"AS I SEE IT" 

Volume 6, Number 12, December 2003

 

“I too will have my say; I too will tell what I know.

For I am full of words, and the spirit within me compels me;

Inside I am like bottled-up wine, like new wineskins ready to burst.

I must speak and find relief; I must open my lips and reply.

I will show partiality to no one.  Nor will I flatter any man.”

Job 32:17-21

 

["As I See It" is a monthly electronic magazine compiled and edited by Doug Kutilek.  Its purpose is to address important issues of the day and to draw attention to worthwhile Christian and other literature in order to aid believers in Jesus Christ, especially pastors, missionaries and Bible college and seminary students to more effectively study and teach the Word of God.  The editor's perspective is that of an independent Baptist of fundamentalist theological persuasion.

 

AISI is sent free to all who request it by writing to the editor at: DKUTILEK@juno.com.  You can be removed from the mailing list at the same address.  Back issues sent on request.  All back issues may be accessed at http://www.KJVOnly.org

 

All articles are by the editor (unless otherwise noted) and are copyrighted but may be reproduced for distribution, provided the following conditions are met: 1. articles must be reproduced in unedited, unabridged form; 2. the writer must be properly credited; and, 3. such reproduction must be for free distribution only.  Permission to distribute in any other form must be secured in writing beforehand.  Permission for reproduction in Christian print periodicals will generally be given.]

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Linacre’s Startling Discovery and Amazing Confession

 

Few indeed are those today who are familiar with the name Thomas Linacre.  Yet in his own day and time (he was born around 1460 and died in 1524), Linacre was a well-known and highly respected figure in his native England.   At Oxford, he studied Greek when that subject was almost brand new to the University, and he went on to be an accomplished Greek scholar.  After college, Linacre spent 6 years in Italy at Florence, Rome, Venice and Padua where his interest in ancient Greek medical writers Dioscorides and Galen led him to acquire a medical degree, becoming in the process thoroughly acquainted with the best in Italian medical knowledge.  He returned to Oxford to teach and had among his students both Thomas More and Erasmus.

 

Linacre was for a time a tutor to the royal family of England, and after 1509, one of King Henry VIII’s personal physicians.  He had, besides, among his patients many of the intelligentsia of his day, and founded the Royal College of Surgeons (the British equivalent of our American Medical Association).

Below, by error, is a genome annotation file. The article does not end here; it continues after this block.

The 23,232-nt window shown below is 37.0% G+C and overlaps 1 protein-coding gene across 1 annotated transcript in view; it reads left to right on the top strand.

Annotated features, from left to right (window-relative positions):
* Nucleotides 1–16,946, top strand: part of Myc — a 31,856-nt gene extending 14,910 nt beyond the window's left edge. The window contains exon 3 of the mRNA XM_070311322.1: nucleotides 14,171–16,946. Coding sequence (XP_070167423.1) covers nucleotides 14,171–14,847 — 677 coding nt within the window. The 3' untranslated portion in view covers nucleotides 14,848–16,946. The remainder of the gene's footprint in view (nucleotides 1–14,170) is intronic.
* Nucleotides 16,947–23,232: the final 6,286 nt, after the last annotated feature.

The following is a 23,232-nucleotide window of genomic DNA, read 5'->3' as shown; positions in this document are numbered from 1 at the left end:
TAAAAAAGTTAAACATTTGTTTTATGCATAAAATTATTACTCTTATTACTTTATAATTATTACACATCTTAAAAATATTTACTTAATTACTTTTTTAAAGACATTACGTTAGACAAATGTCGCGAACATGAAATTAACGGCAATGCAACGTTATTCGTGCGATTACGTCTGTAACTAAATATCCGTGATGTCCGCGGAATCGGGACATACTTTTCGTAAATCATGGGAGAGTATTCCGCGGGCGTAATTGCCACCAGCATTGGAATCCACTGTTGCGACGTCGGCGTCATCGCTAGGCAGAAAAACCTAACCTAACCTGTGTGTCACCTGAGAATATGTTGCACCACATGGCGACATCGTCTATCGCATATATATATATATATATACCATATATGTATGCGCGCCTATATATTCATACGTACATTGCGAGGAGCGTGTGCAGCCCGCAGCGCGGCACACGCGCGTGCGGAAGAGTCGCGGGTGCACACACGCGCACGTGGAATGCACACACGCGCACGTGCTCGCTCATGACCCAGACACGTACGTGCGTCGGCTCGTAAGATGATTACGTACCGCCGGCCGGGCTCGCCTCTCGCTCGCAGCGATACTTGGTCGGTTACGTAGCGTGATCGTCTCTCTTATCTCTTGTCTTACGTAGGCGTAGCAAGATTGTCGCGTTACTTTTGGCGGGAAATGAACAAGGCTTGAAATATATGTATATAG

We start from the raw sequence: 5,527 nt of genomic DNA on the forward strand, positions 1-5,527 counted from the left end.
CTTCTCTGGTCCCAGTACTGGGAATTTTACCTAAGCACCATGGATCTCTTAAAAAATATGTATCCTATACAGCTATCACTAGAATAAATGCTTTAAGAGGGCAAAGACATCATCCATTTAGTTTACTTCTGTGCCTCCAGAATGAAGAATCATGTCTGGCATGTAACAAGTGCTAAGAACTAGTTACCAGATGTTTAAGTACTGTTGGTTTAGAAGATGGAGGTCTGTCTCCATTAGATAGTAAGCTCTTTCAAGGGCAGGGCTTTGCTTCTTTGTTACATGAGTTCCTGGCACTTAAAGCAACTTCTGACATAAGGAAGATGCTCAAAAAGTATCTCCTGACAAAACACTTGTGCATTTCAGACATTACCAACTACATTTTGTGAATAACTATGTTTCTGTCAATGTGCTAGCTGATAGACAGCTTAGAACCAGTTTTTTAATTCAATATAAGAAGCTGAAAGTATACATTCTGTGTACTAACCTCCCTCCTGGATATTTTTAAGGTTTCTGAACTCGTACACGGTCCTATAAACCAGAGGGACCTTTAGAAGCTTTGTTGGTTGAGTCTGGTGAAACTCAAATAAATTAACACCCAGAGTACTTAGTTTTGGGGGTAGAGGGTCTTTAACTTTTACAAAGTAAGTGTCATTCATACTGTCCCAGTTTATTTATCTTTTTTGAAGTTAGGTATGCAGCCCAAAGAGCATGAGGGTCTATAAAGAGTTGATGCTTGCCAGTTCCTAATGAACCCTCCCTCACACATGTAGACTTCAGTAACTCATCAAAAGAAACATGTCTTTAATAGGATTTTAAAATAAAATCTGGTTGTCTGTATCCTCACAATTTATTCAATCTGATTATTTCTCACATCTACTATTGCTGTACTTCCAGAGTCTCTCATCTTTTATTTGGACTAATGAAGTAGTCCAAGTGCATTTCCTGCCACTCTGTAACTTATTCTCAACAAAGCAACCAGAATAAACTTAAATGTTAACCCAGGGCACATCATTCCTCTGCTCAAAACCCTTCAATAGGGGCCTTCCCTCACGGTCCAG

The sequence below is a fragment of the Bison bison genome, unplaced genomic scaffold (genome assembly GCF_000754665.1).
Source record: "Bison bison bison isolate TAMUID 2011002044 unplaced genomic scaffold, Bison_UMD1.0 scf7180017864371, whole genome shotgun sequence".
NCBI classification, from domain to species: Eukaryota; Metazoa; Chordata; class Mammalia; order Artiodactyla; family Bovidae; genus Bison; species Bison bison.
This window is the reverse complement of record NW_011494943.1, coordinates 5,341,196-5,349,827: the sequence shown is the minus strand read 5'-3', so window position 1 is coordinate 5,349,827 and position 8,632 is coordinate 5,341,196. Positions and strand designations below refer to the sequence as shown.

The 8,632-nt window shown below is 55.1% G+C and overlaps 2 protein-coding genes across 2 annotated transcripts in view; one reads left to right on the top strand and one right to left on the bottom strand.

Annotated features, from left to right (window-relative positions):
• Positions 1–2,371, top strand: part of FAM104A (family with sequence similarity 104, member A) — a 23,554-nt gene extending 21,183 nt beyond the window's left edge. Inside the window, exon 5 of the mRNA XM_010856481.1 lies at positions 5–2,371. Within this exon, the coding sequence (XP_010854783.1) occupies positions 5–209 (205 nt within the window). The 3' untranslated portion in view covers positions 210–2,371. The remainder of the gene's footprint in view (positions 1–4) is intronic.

Were these achievements not enough, after 1509 Linacre began to receive a regular salary from the Roman Catholic Church, and in 1520, he was ordained a priest.

 

Here then is a highly educated man--he speaks English his native tongue, and undoubtedly Latin, too, that being the language of scholars and scholarship.  He is pre-eminent among his contemporaries for his knowledge of Greek, and surely learned Italian well in his residence there.  He is a university professor, a trained physician, tutor to the king’s children and person physician to the British monarch, and an ordained priest of the Church.  Yet, of one crucial matter, he is breath-takingly ignorant.  “Sir John Cheke relates that Linacre when advanced in years, taking in hand the New Testament for the first time (though he was a priest) and reading in Matthew 7, the Sermon on the Mount, threw away the volume exclaiming, ‘Either this is not the Gospel or we are not Christians.’” (Compact Edition of the Dictionary of National Biography, Oxford University Press, 1975.  Vol. 1, p. 1218. [emphasis added]).

 

All his adult life, Linacre could have read the Scriptures for himself, but he did not.  He could have read them in English, for Wycliffe’s version from the 1380s was still widely available in manuscript.  Or he could have read the Latin Vulgate; it was the very first book ever printed (the famous Gutenberg Bible), and had been in print before Linacre was born, with repeated reprints thereafter.  Or, in his travels and teaching, he must have encountered Greek manuscripts of the New Testament more than once and was fully capable of reading them; further, the Greek text of Erasmus had been printed in 1516, making the NT yet more accessible (maybe it was in fact this milestone event that motivated Linacre to read the New Testament).  Or, even an Italian translation would have been within Linacre’s reach (such had been in print for some while when he traveled to Italy).  Yet, in his many and varied studies during a life centered in academic pursuits, this one book passed unread.  All he knew--or thought he knew--about the Bible and about the Gospel was what others had told him.